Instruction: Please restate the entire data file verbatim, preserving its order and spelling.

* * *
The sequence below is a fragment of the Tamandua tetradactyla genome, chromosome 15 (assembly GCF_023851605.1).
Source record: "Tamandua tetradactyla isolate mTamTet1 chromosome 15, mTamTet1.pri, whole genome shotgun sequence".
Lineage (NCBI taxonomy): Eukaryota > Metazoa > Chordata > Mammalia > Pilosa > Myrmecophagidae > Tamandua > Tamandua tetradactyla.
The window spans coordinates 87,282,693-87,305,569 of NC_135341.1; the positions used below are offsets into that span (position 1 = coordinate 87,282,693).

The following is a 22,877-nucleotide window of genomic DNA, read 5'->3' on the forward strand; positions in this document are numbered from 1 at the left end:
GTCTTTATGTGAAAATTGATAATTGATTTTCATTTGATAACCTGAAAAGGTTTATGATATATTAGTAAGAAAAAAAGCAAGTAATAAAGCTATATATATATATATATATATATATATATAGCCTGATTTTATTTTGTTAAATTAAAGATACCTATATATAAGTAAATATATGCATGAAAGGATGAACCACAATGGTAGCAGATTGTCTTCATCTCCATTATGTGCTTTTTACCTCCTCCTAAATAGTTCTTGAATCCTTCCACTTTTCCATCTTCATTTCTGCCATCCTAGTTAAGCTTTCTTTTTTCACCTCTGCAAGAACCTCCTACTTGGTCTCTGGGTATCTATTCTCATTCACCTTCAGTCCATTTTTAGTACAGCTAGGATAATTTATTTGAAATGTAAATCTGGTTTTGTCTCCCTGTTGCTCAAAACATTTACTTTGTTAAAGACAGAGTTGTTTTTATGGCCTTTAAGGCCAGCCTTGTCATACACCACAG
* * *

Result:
The sequence below is a fragment of the Tamandua tetradactyla genome, chromosome 15 (assembly GCF_023851605.1).
Source record: "Tamandua tetradactyla isolate mTamTet1 chromosome 15, mTamTet1.pri, whole genome shotgun sequence".
Lineage (NCBI taxonomy): Eukaryota > Metazoa > Chordata > Mammalia > Pilosa > Myrmecophagidae > Tamandua > Tamandua tetradactyla.
The window spans coordinates 87,282,693-87,305,569 of NC_135341.1; the positions used below are offsets into that span (position 1 = coordinate 87,282,693).

The following is a 22,877-nucleotide window of genomic DNA, read 5'->3' on the forward strand; positions in this document are numbered from 1 at the left end:
GTCTTTATGTGAAAATTGATAATTGATTTTCATTTGATAACCTGAAAAGGTTTATGATATATTAGTAAGAAAAAAAGCAAGTAATAAAGCTATATATATATATATATATATATATATATAGCCTGATTTTATTTTGTTAAATTAAAGATACCTATATATAAGTAAATATATGCATGAAAGGATGAACCACAATGGTAGCAGATTGTCTTCATCTCCATTATGTGCTTTTTACCTCCTCCTAAATAGTTCTTGAATCCTTCCACTTTTCCATCTTCATTTCTGCCATCCTAGTTAAGCTTTCTTTTTTCACCTCTGCAAGAACCTCCTACTTGGTCTCTGGGTATCTATTCTCATTCACCTTCAGTCCATTTTTAGTACAGCTAGGATAATTTATTTGAAATGTAAATCTGGTTTTGTCTCCCTGTTGCTCAAAACATTTACTTTGTTAAAGACAGAGTTGTTTTTATGGCCTTTAAGGCCAGCCTTGTCATACACCACAG